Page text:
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Team evaluates technologies for the disabled

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Duke Health News 919-660-1306

DURHAM, N.C. – Duke University Medical Center researchers are leading a group of 15 institutions in an international effort to evaluate the performance and effectiveness of assistive technologies – devices that assist people with physical and mental impairments.

The study, funded by a $2.3 million grant from the National Institute on Disability and Rehabilitation Research (NIDRR) of the U.S. Department of Education, will also examine unmet needs and barriers that assistive technologies might create. Researchers will also measure outcomes and explore ways to adapt existing wireless communication technologies for children and adults with congenital or acquired disabilities.

"The assessment will be an integral part in developing new technologies to match unmet needs and to improve existing technologies," said Frank DeRuyter, chief of the Division of Speech Pathology and Audiology at Duke, who is principal investigator of the project.

Assistive technologies constitute a $2.5 billion industry that includes equipment such as motorized wheelchairs, communication devices, hand-controlled pedals on automobiles, voice-recognition software, prostheses and hearing aids, as well as devices as seemingly simple as a walking cane.

"An important aspect of this field of technology is the ability to keep up with the need for newer, more up-to-date technology, as well as technology that addresses multiple needs, not just one," DeRuyter said. For example, manufacturers who make appliances with touch screens instead of buttons inadvertently create a barrier for people who cannot read screens, he said.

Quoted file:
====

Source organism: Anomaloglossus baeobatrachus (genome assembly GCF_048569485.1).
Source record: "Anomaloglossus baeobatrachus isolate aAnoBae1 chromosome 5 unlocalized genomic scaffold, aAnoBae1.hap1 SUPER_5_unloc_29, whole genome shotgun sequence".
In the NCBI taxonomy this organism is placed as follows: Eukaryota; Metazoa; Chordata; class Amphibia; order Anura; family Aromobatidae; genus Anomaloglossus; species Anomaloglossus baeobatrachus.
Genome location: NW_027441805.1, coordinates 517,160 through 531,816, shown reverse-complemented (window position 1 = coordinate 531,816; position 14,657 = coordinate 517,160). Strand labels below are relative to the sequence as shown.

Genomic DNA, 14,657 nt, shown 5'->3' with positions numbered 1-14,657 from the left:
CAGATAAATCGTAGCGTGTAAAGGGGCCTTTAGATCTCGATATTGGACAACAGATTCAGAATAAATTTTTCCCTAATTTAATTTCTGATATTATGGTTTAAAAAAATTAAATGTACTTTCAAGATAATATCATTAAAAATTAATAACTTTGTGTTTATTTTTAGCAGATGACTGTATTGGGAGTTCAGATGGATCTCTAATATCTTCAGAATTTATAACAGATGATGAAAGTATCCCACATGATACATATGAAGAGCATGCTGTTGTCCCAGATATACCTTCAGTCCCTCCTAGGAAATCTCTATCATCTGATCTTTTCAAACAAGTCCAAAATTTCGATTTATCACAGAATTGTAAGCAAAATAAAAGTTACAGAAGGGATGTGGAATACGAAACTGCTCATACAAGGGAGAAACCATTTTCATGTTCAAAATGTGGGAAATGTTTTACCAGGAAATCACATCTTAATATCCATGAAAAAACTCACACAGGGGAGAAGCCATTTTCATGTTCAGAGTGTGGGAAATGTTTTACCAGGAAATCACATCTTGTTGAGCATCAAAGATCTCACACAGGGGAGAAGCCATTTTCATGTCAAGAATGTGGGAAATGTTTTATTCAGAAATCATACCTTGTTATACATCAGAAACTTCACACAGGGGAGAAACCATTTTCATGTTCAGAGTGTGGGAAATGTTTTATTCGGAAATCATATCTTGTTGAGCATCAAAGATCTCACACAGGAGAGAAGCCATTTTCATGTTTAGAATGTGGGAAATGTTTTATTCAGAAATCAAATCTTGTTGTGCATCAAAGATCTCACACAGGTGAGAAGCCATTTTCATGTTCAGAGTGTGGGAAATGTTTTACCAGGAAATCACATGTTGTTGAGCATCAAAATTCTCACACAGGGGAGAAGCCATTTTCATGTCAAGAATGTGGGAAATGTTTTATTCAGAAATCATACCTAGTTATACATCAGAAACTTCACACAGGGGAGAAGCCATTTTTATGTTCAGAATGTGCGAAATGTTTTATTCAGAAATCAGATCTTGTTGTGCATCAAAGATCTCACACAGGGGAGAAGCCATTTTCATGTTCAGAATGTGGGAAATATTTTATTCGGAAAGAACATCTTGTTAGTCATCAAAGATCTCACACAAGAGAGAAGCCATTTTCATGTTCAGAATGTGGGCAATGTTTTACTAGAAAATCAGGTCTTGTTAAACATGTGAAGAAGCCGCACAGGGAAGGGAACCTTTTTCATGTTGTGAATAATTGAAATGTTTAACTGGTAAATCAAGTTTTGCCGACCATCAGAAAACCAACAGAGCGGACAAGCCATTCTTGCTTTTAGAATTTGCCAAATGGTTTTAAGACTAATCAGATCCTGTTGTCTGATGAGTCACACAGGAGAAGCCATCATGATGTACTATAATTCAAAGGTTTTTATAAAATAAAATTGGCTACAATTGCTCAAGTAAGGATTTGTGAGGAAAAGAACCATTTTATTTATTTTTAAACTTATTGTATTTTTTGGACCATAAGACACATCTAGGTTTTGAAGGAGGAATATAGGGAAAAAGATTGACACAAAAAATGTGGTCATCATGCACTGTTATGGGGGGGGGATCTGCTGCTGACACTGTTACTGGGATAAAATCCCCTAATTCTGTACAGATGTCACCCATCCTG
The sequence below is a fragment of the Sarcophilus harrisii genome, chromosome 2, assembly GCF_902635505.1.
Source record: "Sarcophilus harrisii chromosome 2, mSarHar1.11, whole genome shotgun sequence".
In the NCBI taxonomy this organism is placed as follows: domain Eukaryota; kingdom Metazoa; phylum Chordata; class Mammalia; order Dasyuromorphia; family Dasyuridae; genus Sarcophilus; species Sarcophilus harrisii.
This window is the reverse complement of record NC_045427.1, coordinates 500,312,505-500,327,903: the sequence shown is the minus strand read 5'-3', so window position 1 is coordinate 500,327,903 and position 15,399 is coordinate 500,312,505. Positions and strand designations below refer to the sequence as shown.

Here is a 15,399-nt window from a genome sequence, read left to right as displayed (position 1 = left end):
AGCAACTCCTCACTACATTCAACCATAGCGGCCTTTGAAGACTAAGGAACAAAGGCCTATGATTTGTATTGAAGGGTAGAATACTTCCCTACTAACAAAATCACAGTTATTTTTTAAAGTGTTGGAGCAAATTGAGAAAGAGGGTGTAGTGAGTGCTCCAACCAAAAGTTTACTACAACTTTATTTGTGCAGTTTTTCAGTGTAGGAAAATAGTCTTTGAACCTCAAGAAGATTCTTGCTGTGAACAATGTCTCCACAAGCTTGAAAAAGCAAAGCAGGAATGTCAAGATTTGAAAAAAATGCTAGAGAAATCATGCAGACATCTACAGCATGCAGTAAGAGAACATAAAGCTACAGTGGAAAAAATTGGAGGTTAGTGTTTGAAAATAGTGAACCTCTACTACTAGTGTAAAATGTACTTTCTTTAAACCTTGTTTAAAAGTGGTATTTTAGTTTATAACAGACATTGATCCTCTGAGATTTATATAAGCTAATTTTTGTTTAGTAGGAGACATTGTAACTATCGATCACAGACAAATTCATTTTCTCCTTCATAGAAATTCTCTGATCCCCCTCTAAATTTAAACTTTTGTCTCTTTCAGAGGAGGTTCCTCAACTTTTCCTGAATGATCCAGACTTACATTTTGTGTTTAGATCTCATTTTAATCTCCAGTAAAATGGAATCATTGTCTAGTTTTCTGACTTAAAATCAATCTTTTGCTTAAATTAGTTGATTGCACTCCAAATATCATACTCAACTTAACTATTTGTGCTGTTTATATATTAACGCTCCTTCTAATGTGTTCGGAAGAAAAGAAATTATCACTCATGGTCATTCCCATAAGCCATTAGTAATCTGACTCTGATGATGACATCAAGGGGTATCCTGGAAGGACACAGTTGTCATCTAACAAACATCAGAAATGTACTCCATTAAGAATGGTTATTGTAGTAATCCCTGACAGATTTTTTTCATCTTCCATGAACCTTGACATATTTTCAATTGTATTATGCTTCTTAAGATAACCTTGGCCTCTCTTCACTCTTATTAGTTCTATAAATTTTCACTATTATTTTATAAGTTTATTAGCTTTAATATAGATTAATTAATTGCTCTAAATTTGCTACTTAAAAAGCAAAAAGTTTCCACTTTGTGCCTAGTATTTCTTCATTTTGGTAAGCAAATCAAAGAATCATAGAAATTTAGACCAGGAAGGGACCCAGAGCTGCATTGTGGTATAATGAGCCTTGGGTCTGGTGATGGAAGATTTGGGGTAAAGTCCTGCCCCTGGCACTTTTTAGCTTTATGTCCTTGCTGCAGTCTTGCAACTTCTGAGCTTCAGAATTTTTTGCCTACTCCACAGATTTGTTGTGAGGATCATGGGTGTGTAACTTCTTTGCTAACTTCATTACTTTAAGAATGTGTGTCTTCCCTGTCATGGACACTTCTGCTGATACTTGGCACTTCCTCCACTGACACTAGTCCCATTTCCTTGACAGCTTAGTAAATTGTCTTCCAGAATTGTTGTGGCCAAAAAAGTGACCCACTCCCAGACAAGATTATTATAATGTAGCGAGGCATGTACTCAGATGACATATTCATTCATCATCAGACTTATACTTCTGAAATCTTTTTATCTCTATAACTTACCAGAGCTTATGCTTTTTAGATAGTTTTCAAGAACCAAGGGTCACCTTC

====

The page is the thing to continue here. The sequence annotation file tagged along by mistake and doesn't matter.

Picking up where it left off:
The team's projects will include adapting wireless technologies, such as personal digital assistants (PDAs) or tablet computers, for use by the disabled. Researchers also will focus on developing ways to measure how existing technologies are used and how they can be improved.

For example, researchers might attach a microcomputer chip to a wheelchair to record how far a wheelchair travels and the nature of terrain it covers on a given day. Those kinds of data can be important in designing a wheelchair better suited to meeting individual needs, DeRuyter said.

The data collected by the researchers will be used by providers of assistive technologies such as federal agencies, school districts, health care groups and others, DeRuyter said. These providers closely scrutinize the use of assistive technologies, which can be expensive, he pointed out. Wheelchairs can cost as much as $30,000; a prosthetic limb can be as much as $10,000; and a communication device can cost as much as $7,000.

"Because assistive technology is a very rapidly advancing field, funding agencies want to understand how to measure outcomes in assistive technologies," DeRuyter said. There are more than 27,000 different types of assistive technology products, according to a report issued in 1999 by ABLEDATA, an electronic source for information on assistive technology.

The research project will enhance an existing "virtual" research center established by DeRuyter at Duke in 1999 with a $4.5 million grant from NIDRR. As a member of the center -- called a Rehabilitation Engineering Research Center for Communication Enhancement – DeRuyter gathered many of the nation's experts in the field of augmentative and alternative communication. The center is one of 13 such research centers nationwide created to seek solutions to disability-related problems through the use of technology.

The research center connects researchers from clinical medical centers and academia with their counterparts in business and industry, as well as computer and mechanical engineers.

In addition to Duke, the University of Western Ontario, the Institute for Matching Person and Technology in Webster, N.Y., and Boston University will participate in the new five-year project.

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